Advice is not expensive, you can find an endless supply of opinions and how to’s on the inter-webs. It’s easy to get distracted by the amount of information available, and before you know you haven’t started yet. The key is understand there is no wrong way. You have to just see what works for you, there is no short cut. It’s all trial and error; whether you’re a morning person, a night owl, or love outlines vs not… Below are a few of our favorite nerdy writers, and what works for them.
George R. R. Martin
“Don’t write outlines; I hate outlines. I have a broad sense of where the story is going; I know the end, I know the end of the principal characters, and I know the major turning points and events from the books, the climaxes for each book, but I don’t necessarily know each twist and turn along the way. That’s something I discover in the course of writing and that’s what makes writing enjoyable. I think if I outlined comprehensively and stuck to the outline the actual writing would be boring.”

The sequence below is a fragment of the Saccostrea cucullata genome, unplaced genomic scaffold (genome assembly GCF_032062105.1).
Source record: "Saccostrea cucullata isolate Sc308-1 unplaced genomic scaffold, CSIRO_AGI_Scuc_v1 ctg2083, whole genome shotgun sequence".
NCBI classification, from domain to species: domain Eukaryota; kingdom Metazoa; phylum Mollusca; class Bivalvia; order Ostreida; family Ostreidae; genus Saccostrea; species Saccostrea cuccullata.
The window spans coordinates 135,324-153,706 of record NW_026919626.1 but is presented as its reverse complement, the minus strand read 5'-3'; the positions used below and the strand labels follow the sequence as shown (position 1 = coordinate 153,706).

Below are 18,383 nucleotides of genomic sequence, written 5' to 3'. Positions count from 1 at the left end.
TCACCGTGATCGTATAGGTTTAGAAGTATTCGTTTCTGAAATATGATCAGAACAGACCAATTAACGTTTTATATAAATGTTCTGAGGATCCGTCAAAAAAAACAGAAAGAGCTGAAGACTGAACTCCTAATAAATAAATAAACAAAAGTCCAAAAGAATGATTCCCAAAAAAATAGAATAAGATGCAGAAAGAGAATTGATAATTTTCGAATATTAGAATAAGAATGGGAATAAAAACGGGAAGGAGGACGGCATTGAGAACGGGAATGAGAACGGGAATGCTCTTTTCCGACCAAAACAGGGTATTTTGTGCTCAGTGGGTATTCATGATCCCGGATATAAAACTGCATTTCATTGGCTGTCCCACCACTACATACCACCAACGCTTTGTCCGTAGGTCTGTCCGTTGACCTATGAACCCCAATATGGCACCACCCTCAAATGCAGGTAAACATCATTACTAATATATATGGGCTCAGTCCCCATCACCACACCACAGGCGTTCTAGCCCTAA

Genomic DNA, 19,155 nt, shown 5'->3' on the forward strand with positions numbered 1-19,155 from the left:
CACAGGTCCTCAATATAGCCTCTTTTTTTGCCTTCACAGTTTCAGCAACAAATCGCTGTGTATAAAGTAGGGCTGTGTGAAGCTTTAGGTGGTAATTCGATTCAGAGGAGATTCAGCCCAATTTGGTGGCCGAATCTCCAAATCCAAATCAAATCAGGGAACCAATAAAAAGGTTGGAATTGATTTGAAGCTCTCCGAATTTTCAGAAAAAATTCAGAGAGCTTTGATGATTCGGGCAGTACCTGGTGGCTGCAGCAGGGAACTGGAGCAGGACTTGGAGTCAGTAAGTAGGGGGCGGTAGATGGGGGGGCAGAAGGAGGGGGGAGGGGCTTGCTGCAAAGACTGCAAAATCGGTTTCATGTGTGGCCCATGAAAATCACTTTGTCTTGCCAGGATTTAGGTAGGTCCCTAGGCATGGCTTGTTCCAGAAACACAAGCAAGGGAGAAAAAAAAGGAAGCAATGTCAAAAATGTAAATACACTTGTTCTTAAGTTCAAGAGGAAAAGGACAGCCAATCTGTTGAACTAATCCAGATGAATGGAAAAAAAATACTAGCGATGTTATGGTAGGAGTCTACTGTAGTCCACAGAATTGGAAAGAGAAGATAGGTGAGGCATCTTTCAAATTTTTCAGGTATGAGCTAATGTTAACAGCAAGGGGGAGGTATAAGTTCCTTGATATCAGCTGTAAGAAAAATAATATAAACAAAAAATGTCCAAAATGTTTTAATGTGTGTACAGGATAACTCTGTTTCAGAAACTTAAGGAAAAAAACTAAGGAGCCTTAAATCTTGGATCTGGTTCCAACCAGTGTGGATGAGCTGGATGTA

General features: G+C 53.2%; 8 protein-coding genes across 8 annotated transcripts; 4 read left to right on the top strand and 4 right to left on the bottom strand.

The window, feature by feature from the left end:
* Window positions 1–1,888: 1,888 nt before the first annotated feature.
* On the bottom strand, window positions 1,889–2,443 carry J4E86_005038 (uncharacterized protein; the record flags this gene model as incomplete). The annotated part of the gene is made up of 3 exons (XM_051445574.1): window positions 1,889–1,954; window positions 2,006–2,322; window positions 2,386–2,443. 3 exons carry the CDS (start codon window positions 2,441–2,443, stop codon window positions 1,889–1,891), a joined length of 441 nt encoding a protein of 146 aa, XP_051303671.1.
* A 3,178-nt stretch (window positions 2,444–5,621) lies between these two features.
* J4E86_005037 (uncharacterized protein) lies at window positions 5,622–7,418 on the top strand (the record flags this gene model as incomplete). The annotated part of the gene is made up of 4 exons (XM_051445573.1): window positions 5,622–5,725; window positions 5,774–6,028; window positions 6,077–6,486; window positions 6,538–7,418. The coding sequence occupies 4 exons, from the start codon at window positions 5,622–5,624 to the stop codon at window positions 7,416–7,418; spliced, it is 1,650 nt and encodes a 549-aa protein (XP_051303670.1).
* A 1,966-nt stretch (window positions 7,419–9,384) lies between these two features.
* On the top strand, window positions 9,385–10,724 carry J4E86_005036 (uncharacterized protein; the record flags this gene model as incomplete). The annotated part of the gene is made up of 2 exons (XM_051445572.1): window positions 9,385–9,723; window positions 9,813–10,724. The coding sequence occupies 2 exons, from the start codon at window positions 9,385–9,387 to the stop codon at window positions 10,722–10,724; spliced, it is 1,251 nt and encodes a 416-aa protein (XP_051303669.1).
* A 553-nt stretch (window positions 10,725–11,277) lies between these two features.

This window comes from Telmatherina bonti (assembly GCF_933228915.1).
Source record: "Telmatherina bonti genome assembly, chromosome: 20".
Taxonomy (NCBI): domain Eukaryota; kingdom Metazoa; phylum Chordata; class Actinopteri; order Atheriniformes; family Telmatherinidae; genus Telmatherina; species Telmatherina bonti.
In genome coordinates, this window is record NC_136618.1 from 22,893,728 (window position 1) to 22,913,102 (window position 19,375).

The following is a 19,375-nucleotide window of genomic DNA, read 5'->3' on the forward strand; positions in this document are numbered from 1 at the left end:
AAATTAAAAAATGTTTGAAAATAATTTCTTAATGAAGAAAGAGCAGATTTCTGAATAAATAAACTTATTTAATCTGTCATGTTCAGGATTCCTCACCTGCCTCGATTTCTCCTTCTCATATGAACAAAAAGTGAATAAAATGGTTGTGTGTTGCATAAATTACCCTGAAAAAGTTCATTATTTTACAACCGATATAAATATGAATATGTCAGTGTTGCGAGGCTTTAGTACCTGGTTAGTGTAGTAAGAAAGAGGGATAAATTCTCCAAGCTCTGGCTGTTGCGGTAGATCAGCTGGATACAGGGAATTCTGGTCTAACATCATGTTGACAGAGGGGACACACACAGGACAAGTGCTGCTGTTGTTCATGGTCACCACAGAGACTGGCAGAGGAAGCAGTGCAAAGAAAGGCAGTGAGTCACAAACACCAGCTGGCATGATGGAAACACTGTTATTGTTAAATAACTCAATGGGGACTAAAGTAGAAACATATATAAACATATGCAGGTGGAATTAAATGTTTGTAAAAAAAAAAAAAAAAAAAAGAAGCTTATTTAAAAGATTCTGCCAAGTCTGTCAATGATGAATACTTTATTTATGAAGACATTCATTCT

(edit by @TangerineShow, interview from @Nerdist)
“I always advise children who ask me for tips on being a writer, to read as much as they possibly can. Jane Austen gave a young friend the same advice, so I’m in good company there.”
(edit by moondyne, interview from @Nerdist)
“It takes a very brave person to express themselves creatively. I know the paralyzing fear of being bad very well; it’s one of my greatest weaknesses. For years I had a voice inside me telling I “should” do this and I “should” do that, but I couldn’t overcome the possibility of being horrible to actually risk doing something about it. So I did nothing. And I loathed myself for my weakness.
Finally I had a strange realization that time passes whether you’re doing something with it or not. It would be easy to let every day go by easily with no risk and then, at the end of the day (my life), I would look back and realize that fear ruled me: At that point there would be nothing I could do about it. So, I got off my butt! It wasn’t easy and I had a lot of lapses (I still do) but the experience of being ruthless with myself was an amazing lesson to learn.”
Guillermo Del Toro
“Every writer writes about what they’ve personally been through, just because that’s what’s to hand. I don’t know if it’s an important rule of thumb – you should tell the story that most animates you.”